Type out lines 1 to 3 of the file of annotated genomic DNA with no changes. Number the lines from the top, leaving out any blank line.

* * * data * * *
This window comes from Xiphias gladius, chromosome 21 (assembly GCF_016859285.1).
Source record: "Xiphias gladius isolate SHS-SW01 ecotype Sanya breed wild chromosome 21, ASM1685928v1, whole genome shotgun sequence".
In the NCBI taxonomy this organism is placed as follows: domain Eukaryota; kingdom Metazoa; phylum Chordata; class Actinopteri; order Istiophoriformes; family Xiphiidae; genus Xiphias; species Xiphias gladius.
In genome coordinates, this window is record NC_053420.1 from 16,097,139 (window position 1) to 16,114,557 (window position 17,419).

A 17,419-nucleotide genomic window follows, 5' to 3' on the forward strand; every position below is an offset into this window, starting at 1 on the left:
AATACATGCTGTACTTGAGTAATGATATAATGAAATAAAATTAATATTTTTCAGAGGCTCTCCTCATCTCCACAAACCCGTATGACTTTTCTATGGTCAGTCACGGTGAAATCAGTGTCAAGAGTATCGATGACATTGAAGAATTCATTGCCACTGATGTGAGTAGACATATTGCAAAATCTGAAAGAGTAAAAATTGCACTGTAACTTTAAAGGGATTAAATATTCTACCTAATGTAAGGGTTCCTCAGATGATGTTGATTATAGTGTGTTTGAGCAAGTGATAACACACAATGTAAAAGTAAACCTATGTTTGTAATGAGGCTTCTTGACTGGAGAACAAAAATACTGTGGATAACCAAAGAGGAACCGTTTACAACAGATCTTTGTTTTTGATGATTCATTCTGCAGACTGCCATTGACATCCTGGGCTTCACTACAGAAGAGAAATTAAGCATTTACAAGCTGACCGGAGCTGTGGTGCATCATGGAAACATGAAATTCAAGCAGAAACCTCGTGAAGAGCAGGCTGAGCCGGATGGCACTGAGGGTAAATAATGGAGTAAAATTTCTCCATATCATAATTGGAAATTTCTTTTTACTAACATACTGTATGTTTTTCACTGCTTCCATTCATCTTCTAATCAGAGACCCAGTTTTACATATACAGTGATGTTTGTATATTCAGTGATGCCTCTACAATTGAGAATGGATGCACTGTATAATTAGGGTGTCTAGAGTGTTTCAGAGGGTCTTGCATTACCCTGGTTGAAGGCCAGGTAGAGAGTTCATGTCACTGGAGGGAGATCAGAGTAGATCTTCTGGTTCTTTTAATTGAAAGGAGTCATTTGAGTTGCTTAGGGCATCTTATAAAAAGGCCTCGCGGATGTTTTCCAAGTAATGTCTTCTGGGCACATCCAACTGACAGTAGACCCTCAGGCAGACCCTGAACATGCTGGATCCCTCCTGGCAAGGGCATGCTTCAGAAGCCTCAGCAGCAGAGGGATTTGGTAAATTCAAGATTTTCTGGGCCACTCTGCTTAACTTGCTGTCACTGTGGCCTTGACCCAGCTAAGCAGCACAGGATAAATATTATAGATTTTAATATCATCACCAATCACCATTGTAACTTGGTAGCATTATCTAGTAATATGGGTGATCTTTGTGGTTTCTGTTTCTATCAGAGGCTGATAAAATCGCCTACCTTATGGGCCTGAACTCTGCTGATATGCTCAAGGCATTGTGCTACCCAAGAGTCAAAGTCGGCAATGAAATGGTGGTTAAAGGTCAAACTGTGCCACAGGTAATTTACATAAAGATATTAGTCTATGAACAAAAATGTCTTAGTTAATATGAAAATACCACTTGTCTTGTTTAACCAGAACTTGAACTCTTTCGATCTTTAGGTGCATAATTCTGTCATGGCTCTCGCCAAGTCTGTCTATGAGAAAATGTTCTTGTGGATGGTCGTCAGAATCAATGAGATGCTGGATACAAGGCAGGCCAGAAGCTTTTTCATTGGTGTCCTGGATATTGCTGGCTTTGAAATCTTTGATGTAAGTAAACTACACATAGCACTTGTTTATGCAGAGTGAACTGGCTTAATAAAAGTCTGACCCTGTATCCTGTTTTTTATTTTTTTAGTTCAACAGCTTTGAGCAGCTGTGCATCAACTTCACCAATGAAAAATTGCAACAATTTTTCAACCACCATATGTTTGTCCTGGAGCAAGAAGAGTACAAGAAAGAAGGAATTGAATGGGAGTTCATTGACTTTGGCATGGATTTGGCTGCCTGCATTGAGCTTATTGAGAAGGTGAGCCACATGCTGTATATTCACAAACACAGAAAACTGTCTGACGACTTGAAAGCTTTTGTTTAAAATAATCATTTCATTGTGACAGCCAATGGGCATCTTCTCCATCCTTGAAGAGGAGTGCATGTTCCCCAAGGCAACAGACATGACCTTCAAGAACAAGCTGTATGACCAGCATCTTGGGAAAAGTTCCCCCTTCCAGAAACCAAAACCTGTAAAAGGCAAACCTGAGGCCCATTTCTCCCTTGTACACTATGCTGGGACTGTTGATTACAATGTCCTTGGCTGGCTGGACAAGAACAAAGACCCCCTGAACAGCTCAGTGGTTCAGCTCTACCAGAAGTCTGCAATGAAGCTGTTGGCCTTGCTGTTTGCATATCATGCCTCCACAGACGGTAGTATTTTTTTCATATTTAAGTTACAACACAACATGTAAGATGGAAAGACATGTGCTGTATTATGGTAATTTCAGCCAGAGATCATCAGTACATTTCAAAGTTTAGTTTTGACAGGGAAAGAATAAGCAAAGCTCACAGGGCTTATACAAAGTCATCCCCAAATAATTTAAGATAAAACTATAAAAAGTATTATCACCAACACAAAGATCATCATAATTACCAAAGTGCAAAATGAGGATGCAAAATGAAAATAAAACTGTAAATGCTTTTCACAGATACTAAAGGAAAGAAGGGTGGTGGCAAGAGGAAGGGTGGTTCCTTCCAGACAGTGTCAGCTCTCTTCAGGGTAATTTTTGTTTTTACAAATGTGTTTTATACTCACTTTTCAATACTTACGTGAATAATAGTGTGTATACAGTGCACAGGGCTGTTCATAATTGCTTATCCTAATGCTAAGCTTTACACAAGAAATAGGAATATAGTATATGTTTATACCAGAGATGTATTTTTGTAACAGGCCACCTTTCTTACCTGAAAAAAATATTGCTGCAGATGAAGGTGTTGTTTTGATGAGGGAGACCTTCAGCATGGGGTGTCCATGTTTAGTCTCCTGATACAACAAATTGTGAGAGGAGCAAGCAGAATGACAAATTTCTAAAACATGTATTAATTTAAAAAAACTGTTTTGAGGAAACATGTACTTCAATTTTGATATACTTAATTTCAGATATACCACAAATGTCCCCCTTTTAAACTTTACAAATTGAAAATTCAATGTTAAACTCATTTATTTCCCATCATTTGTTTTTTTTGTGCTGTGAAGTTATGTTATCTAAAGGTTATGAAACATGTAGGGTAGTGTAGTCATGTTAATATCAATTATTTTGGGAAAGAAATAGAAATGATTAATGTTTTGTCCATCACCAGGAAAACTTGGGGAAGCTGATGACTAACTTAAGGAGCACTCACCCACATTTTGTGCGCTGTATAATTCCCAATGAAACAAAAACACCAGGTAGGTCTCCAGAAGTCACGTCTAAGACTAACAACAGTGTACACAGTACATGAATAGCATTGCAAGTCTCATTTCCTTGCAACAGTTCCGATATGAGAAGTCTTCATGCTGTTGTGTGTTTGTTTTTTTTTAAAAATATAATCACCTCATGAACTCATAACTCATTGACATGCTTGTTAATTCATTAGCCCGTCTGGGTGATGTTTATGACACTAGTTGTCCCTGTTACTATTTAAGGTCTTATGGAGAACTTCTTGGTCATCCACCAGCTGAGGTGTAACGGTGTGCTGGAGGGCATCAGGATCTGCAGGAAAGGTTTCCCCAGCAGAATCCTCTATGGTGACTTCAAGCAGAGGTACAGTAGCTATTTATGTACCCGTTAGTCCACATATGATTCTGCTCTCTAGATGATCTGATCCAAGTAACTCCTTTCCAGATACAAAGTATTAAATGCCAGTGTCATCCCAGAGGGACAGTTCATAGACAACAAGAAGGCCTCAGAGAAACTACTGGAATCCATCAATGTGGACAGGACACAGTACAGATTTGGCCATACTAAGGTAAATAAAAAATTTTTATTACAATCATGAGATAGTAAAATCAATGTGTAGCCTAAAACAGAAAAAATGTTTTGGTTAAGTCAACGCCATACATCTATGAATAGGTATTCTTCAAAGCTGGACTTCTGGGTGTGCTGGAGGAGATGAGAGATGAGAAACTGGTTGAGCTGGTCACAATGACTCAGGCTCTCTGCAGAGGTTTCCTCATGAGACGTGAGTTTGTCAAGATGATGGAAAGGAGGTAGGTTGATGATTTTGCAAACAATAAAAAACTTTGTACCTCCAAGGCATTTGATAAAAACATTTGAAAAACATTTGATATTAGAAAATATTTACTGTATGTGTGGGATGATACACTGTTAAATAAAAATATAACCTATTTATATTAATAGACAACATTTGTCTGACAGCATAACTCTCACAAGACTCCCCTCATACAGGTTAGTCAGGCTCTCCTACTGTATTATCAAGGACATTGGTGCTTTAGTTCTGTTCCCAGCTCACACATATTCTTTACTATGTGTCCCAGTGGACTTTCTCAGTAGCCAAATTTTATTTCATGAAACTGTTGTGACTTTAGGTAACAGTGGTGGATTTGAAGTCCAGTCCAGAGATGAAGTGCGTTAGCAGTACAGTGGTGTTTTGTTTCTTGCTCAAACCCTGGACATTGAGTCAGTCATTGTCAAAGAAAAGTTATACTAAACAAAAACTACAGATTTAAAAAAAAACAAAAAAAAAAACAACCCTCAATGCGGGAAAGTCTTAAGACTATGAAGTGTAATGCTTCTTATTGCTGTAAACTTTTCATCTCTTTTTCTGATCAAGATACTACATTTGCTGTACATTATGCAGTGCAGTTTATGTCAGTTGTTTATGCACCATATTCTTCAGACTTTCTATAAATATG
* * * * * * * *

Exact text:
This window comes from Xiphias gladius, chromosome 21 (assembly GCF_016859285.1).
Source record: "Xiphias gladius isolate SHS-SW01 ecotype Sanya breed wild chromosome 21, ASM1685928v1, whole genome shotgun sequence".
In the NCBI taxonomy this organism is placed as follows: domain Eukaryota; kingdom Metazoa; phylum Chordata; class Actinopteri; order Istiophoriformes; family Xiphiidae; genus Xiphias; species Xiphias gladius.